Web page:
Continental: Simple French cuisine
Whilst on our summer family holiday, we were able to leave our children with my father and step- mother, who live near Toulouse, smack bang on the Canal Du Midi, writes Emma Crowhurst.
For our mini-break we drove to Castres, which is in the Languedoc, to the right of Toulouse and above Carcassonne. Castres is a pretty town, intersected from north to south by the Agout and Durenque rivers. The buildings are actually overhanging the river and the fish and ducks are easily seen from our hotel balcony. We stayed at the Grand Hotel, which was almost empty as many people leave the town to avoid the summer heat.
Hard by our hotel was the Cath�drale Ste-C�cile, which is a veritable fortress of brick, a striking building opening through a canopy porch. We just popped in to see what was within and discovered a magnificent interior, and we spent a cool 30 minutes exploring. We lunched at The Place Jean Jaur�s, which is the town square. It is a fine classical area with sandstone fa�ades. The statue of native son Jean Jaur�s by sculptor Gaston Puech dominates the square, where a wonderful market is held three times a week. We also visited the Goya museum, which was very pleasant, although there were only three Goya paintings amongst the fine artwork.
We always look for somewhere interesting to eat when we are without the children; they are good in restaurants but might draw the line at a late, lengthy meal.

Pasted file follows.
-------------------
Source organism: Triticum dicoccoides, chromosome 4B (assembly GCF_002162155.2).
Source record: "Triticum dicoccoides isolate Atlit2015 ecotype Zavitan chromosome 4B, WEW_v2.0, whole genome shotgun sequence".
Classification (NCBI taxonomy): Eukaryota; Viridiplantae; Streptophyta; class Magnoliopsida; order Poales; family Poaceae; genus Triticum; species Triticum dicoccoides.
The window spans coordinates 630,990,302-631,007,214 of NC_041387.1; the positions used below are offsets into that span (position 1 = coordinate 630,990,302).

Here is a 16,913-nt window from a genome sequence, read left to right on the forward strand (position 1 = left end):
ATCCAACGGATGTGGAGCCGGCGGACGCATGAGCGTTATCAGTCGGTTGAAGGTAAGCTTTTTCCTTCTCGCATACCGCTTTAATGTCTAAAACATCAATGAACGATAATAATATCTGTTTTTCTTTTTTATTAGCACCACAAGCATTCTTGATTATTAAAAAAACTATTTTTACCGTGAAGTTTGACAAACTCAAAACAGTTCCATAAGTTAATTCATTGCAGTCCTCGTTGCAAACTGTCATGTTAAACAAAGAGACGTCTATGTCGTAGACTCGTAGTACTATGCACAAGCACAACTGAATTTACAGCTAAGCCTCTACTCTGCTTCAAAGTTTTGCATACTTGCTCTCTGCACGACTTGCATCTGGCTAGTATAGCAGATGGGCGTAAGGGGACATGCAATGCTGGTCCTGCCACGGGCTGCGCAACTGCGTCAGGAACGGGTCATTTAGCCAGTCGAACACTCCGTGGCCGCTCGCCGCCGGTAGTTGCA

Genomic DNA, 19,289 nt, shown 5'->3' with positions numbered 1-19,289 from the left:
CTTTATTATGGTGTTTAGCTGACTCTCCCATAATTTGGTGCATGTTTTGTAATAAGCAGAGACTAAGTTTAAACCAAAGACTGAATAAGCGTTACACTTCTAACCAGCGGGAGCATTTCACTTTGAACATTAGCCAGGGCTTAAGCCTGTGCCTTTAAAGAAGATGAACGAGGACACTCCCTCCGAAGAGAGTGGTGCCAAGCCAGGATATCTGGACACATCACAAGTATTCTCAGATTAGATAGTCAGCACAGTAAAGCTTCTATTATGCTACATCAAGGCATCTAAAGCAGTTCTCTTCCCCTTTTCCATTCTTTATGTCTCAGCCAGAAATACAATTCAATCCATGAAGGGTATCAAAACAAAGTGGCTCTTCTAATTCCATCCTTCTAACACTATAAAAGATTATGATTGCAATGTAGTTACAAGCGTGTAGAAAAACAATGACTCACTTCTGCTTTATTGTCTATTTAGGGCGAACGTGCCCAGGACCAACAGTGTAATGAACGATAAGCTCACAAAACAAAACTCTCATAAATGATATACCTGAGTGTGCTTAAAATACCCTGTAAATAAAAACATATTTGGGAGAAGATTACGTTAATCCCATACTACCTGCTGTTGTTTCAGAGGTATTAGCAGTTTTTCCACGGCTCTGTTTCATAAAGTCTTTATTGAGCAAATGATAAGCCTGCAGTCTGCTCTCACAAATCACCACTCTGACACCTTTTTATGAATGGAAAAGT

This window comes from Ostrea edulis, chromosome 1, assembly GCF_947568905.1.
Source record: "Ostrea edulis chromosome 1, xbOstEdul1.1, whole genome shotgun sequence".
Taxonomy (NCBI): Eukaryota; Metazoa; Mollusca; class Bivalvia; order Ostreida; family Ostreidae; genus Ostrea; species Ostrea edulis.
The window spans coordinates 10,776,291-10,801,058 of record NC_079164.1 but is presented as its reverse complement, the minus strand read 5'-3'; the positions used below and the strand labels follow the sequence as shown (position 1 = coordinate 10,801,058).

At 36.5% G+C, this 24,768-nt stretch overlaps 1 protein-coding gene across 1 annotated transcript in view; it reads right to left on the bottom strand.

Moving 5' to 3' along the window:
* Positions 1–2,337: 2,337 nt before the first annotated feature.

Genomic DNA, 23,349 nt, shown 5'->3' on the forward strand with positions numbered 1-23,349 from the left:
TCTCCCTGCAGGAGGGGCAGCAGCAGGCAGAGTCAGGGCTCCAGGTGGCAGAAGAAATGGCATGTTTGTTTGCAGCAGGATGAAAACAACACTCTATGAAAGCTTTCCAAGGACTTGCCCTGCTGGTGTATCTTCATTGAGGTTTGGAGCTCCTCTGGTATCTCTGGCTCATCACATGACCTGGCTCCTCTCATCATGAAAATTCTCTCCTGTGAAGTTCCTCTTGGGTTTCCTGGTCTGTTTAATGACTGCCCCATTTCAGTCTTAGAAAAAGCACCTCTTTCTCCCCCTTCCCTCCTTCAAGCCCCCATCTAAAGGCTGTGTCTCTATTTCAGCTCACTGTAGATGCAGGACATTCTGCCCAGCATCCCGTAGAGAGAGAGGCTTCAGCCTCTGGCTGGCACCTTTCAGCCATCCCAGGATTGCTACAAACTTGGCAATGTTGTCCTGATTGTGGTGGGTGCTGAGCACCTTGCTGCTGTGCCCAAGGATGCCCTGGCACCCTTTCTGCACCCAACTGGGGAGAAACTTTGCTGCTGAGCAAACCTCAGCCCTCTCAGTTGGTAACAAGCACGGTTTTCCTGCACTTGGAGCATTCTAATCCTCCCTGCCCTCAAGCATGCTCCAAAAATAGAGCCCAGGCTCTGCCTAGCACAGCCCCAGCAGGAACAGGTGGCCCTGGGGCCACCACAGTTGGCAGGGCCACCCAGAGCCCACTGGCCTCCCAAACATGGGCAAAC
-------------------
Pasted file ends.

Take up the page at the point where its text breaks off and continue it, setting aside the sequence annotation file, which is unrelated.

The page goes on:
Last year we ate in Albi at a one-star Michelin restaurant. We tried to find similar but the two-star Michelin restaurant was closed for the holiday.
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Instead we tried a restaurant that Alistair had seen on the internet. Le Medievial is a great little restaurant. The dining room is spacious and very prettily decorated in an 11th century building overlooking the river. You can also dine on the balcony, with the river beneath your feet.
The restaurant is run by two women in the prime of their lives: one cooking and the other front of house. The food is classic old-fashioned French.
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We went for one of the region’s gastronomic regional menus and were not disappointed. I had foie gras and toasted brioche with onion marmalade, followed by a fabulously-cooked hunk of cod with citron beurre blanc. Whole pieces of lemon confit provided a good contrast to the delicate fish. Stuffed courgette and artichokes were straight from my old repertoire de la cuisine, the book that was my bible whilst at catering college. I delighted in the classic delivery and simple perfection of the food. Portions were enormous and I could not fault it at all. No seasoning required; an usual thing for me!
A dense and intense chocolate truffle torte nearly finished me off! A valiant last effort and then a long walk through the beautifully-lit streets of Castres to aid digestion.
There was an excellent well-priced wine list with lots of nice local offerings; we chose a ros� from Galliac.
This restaurant is well worth a visit and was a trip down memory lane for me. A far cry from the much-presented modern style. Simple and often rather old-fashioned, but delicious and well cooked throughout. Classic French cooking with no frills or fuss.